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Resolution for 2019: Don't Improve My Skiing

SallyCat

Moderator
Staff member
#1
I know, it's heresy.

But I've been working hard on my skiing for three years, and I've stagnated on an upper-intermediate plateau. I have properly-fitting boots, nice skis, all the stuff. I've taken lots of lessons. I have a basic skill-set that gets me around the mountain mostly, but not on icy blacks or bumps or ungroomed snow.

And I have a work schedule that's going to keep me from skiing most of this season.

When I have a chance to ski, I want to enjoy it. I don't want to think about whether my turns are rounded enough, whether I'm "forward" enough (because I still don't really know what that means), or whether anything is happening except me having fun.

Earlier this year I threw a pair of skis in the car. One pair. And they are fat, soft, twin-tips, which most people would say are terrible East Coast skis. They are called "Soul Riders," which I think is a perfect match for my philosophy this year.

Now when I have a chance to ski, I don't think about my "quiver," I just grab the Soul Riders from the back of the car. I goof around, don't care about speed or finesse or edge grip, or conditions. I don't even care if they are waxed. I only care about having fun.

I am making a resolution not to care about my skiing in 2019. This year, I will not:
  • Take a lesson
  • Look at video of myself skiing
  • Talk about my skiing technique
  • Demo skis
  • Do drills

Today at work I'm borrowing a snowboard and taking it to the beginner hill to goof around. I might get some advice, because I work at a ski school, but I'm not going to take a lesson.

I'll probably fall a lot.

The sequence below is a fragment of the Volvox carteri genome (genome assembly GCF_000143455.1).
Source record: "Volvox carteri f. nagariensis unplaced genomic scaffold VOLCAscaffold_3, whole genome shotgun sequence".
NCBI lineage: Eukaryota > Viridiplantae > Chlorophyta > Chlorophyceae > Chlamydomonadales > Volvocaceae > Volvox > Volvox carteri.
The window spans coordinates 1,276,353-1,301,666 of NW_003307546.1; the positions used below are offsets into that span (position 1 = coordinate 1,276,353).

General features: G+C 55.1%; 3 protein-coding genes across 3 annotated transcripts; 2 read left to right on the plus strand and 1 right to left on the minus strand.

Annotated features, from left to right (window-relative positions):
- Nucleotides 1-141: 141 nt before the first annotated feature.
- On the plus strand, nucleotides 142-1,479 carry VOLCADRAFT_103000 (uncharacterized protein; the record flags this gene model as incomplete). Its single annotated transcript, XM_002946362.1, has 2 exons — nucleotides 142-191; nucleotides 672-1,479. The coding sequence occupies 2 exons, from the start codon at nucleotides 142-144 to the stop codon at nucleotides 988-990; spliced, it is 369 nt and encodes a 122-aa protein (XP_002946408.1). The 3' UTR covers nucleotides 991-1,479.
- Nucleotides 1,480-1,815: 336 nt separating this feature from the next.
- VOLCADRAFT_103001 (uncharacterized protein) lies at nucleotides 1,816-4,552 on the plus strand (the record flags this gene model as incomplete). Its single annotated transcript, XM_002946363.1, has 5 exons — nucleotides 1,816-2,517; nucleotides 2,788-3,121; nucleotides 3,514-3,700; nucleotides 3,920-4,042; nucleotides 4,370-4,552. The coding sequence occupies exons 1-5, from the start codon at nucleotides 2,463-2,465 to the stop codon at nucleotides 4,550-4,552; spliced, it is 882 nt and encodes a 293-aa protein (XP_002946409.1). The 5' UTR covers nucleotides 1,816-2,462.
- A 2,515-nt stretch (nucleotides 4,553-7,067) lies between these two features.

I don't care.

As long as it's fun.


Happy Soulful New Year!
 

MissySki

Ski Diva Extraordinaire
#3
I've been in the same spot @SallyCat. Some years ago I took a season long lesson package in an all women's group and progressed alot. The next season I decided to do a race clinic instead, and I just wasn't feeling it. Started to feel too structured every weekend, and doing race drills on powder days sucked. I found myself longing to just play and have fun without constantly nitpicking myself which was starting to make me more anxious than anything when I was on the mountain. After that season I decided to give up on lessons for a bit, and it's been nice. Doesn't mean I never work on anything, but I took the pressure off! It's been a few years now, and I've been wanting to get back into some lessons to work on more specific things like we've discussed previously with bumps and ungroomed terrain in particular. Unfortunately the conditions haven't really been cooperating to do this, but that's okay, no rush. You'll have ebbs and flows in your ski journey, and I think that's just part of the way of things. I definitely agree that fun is the most important thing, so do whatever you need to have fun!

P.S. On the snowboarding, even with a lesson I was on the ground most of the day so... lol. I actually want to try it again, but not sure when. I plan to probably do it at Killington when I do since their terrain based learning is supposed to be great. One thing I did get for my first attempt was wrist guards, have heard too many stories of people falling and breaking heir wrists on a snowboard when they brace for the fall. Goodluck!
 

Jilly

Moderator
Staff member
#4
I did this a few years ago. I decided that I wanted to ski and enjoy my friends. Not teach (don't need the money), just ski. But I am taking a few sessions. I always do the CSIA east convention to keep me up to date if I should decided to return to teaching. And 2 some type of clinic through the year. That is to make sure I'm not picking up any bad habits from my friends. I can't make the CSIA Ladies Edge Camp this year due to conflicts as work. But there is a new Boomer's Camp that I'm going to call on.

I run my own business and really want to keep my weekends open for me to relax from the week. Teaching 1 night a week or on the weekends just makes it too busy.
 

SkiBam

Angel Diva
#5
But there is a new Boomer's Camp that I'm going to call on.
.
We met the guy who runs this on the chair one day and thought it sounded interesting. But one of our group investigated and the cost is about double that of CSIA clinics. The only thing I've signed up so far this year is the free half-day PDP session (from the CSIA).

But I agree with the "having fun" part. This is truly what's it's all about. And as I get older, I'm focusing more on pure enjoyment and only going out on days when I really feel I want to.
 

KBee

Ski Diva Extraordinaire
#8
This is what it's all about. I'm revising my goals this year, too. One pair of skis, snow, gravity. Skiing like a kid. It's always more fun to stop thinking about it.
 

marzNC

Angel Diva
#11